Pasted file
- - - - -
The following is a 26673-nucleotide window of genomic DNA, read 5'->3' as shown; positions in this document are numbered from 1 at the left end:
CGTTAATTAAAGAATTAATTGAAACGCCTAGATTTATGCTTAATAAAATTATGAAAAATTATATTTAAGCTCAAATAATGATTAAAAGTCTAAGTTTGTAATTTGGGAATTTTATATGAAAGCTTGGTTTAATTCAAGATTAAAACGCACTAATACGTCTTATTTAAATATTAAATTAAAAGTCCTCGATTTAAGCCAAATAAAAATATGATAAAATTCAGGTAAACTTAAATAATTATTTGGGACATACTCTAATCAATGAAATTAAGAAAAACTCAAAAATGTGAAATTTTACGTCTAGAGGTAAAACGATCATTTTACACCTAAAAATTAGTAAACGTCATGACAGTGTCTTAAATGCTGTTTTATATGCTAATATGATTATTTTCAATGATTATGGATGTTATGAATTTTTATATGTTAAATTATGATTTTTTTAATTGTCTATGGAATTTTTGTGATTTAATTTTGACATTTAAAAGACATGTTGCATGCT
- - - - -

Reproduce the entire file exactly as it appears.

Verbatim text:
The following is a 26673-nucleotide window of genomic DNA, read 5'->3' as shown; positions in this document are numbered from 1 at the left end:
CGTTAATTAAAGAATTAATTGAAACGCCTAGATTTATGCTTAATAAAATTATGAAAAATTATATTTAAGCTCAAATAATGATTAAAAGTCTAAGTTTGTAATTTGGGAATTTTATATGAAAGCTTGGTTTAATTCAAGATTAAAACGCACTAATACGTCTTATTTAAATATTAAATTAAAAGTCCTCGATTTAAGCCAAATAAAAATATGATAAAATTCAGGTAAACTTAAATAATTATTTGGGACATACTCTAATCAATGAAATTAAGAAAAACTCAAAAATGTGAAATTTTACGTCTAGAGGTAAAACGATCATTTTACACCTAAAAATTAGTAAACGTCATGACAGTGTCTTAAATGCTGTTTTATATGCTAATATGATTATTTTCAATGATTATGGATGTTATGAATTTTTATATGTTAAATTATGATTTTTTTAATTGTCTATGGAATTTTTGTGATTTAATTTTGACATTTAAAAGACATGTTGCATGCT